Eames: the Architect and the Painter
“Creative Genius” is a moniker that should be bestowed sparingly and reserved for people like Charles and Ray Eames. The husband-and-wife duo who worked with blue-chip clients like IBM, Boeing and Polaroid lead the pantheon of America’s most important and influential designers. Eames: the Architect and the Painter, documents the dazzling array of output from the Eames Office which included their iconic chairs and architecture, but also industrial, graphic and exhibition design, photography, games, toys, and films. Narrated by actor James Franco, the film also elegantly explores the personal dynamics and artistic process of the couple who practically defined what it is to be a designer today.
Charles, an architecture school dropout, and Ray, a painter who had studied with Hans Hofmann, established an office at 901 Washington Boulevard, Venice Beach, which was a creative hub for more than 40 years. Their office was a Renaissance-style studio, or a ‘circus’ as one interviewee dubbed it: every wall and table was covered with graphics, models, visual trees and photographs. The Eames’ story is told through insightful interviews with devoted soldiers of the Eames Office as well as family and friends. The film also unearths archival material including love letters, drawings, photographs and models presenting mesmerizing first-hand documentation of the happenings in the Eames headquarters and a revealing glimpse into the lives and work of a fascinating couple. When their office closed after 40 years, there were over 350,000 photographs and half a million documents on site.
Through these varied means, the filmmakers expertly capture the philosophy of the workplace which was focused on solving problems, learning by doing, and producing – in Charles’ words – “the best for the most for the least”, a motto that practically defines American consumerism. There was an intense devotion to the Eameses – junior designers describe working around the clock, willingly, embracing a spirit of play prevailing from the top down that allowed for much experimentation in the workplace. The film also touches on the murky issue of credit – although their work was largely publicly credited to Charles, testimony from those who worked in the office reveals Ray’s enormous influence on their designs and Charles’ dependence on her aesthetic, deferring to her particularly on matters of colour. In one television interview from the period, the female host blatantly dismisses the idea of Ray as Charles’ equal partner, assuming instead that she must be the ‘woman behind the man’.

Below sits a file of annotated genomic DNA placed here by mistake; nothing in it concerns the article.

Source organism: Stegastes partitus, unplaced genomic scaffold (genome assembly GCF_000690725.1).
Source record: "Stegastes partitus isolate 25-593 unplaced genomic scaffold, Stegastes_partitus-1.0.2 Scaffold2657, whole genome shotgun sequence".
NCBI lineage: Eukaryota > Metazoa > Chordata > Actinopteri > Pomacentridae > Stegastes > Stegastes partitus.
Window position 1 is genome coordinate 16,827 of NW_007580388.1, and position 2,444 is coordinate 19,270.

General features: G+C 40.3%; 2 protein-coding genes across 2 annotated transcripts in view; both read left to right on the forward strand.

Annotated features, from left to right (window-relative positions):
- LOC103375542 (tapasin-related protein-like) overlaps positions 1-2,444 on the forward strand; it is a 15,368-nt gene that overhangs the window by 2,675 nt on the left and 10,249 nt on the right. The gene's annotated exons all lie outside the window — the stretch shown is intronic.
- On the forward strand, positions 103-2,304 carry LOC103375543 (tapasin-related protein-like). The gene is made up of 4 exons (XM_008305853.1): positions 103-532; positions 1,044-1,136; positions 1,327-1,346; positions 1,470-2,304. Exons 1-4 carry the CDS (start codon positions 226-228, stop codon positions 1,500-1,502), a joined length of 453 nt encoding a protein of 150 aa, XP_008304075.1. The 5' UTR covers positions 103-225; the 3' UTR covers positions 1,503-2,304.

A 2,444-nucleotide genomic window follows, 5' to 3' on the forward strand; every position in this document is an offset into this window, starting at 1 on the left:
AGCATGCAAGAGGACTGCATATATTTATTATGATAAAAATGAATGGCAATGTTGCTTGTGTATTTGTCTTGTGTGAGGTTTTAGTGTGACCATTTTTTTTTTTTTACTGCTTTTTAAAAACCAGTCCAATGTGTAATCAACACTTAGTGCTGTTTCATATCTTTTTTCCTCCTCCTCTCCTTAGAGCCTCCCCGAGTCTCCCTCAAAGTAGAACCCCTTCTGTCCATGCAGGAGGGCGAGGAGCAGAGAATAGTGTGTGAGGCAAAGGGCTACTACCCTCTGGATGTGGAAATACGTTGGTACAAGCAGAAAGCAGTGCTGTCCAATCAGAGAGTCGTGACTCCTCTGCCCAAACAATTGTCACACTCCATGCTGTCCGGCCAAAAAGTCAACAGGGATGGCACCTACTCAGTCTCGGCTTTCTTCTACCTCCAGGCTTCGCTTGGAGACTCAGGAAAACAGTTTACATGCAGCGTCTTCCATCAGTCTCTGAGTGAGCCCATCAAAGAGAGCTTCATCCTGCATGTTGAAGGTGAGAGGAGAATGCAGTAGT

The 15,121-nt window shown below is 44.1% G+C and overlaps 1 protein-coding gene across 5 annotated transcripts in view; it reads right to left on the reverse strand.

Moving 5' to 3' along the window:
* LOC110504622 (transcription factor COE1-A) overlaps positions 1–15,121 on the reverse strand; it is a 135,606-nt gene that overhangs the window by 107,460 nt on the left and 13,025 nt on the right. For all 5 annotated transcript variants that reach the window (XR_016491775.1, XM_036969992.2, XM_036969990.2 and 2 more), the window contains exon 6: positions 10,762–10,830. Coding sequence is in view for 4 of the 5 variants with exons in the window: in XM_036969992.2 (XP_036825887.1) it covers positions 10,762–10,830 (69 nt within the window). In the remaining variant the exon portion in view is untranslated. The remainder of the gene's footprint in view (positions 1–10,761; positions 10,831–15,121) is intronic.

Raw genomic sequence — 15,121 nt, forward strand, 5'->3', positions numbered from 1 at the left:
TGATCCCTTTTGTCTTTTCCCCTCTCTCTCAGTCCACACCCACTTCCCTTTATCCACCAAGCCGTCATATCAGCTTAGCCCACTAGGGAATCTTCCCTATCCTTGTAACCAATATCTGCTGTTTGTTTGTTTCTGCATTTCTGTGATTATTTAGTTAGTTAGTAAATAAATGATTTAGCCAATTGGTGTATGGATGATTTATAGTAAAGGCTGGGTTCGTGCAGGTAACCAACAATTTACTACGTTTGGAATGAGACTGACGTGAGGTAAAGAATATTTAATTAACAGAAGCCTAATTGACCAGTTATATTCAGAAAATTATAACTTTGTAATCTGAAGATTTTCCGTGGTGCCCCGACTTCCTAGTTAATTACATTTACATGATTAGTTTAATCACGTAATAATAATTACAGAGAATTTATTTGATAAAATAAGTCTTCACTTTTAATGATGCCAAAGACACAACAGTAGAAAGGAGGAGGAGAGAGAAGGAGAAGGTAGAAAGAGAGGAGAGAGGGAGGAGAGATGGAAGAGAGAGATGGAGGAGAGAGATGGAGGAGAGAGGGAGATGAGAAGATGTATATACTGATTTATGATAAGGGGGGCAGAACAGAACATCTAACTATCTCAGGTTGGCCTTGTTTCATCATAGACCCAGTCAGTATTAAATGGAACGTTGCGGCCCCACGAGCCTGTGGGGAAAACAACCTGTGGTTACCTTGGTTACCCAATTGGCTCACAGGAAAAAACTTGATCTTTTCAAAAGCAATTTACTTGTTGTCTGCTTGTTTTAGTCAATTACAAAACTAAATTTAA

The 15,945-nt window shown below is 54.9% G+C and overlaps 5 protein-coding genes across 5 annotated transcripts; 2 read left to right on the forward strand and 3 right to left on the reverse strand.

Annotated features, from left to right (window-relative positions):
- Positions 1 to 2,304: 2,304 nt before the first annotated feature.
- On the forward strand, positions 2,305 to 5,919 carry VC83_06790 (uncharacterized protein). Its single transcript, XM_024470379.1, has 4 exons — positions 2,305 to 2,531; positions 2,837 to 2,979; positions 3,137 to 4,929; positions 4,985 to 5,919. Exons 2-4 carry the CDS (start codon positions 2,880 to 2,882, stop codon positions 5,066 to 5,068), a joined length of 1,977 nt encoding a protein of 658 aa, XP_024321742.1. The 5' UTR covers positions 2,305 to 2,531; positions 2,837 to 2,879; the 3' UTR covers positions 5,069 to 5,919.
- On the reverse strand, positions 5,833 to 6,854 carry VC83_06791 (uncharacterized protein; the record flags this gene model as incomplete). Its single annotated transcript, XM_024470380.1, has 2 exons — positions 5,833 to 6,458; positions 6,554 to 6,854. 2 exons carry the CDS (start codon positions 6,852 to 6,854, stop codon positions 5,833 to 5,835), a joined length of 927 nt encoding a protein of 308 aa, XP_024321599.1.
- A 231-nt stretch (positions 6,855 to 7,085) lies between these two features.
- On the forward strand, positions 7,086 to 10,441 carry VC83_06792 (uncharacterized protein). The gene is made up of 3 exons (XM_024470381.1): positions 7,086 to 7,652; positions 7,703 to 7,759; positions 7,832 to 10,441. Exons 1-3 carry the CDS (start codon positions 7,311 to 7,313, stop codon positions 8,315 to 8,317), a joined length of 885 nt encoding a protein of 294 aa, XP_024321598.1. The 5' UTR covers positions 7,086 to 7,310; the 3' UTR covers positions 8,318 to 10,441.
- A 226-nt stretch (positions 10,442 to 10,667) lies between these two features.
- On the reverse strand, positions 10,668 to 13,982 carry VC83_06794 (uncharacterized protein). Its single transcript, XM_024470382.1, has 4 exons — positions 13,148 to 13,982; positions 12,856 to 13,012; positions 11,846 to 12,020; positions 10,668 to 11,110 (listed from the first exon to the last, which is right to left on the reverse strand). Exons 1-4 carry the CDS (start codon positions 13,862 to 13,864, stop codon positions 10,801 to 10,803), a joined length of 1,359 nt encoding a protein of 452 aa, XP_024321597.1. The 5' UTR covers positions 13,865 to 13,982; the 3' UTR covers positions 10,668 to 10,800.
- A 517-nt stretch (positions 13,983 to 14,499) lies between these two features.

Starting with the Eames’ early attempts to mould plywood to craft their life-changing chair, The Architect and the Painter describes the breadth of their wildly varied production and demonstrates their ability to seamlessly integrate beauty and function to create designs that are still revered and have a ubiquitous reach – as the film notes, there’s hardly an issue of Dwell magazine that doesn’t contain an Eames chair. The documentary is also interspersed with images from the Eames’ visually spectacular and immensely innovative films which are a particular revelation – these visual experiments show objects from everyday life elevated to something almost magical using quirky toy-like models and abstractions. Charles and Ray approached all their projects – from chairs to films – with the same spirit of innovative investigation, living Charles’ idea that “eventually, everything connects”.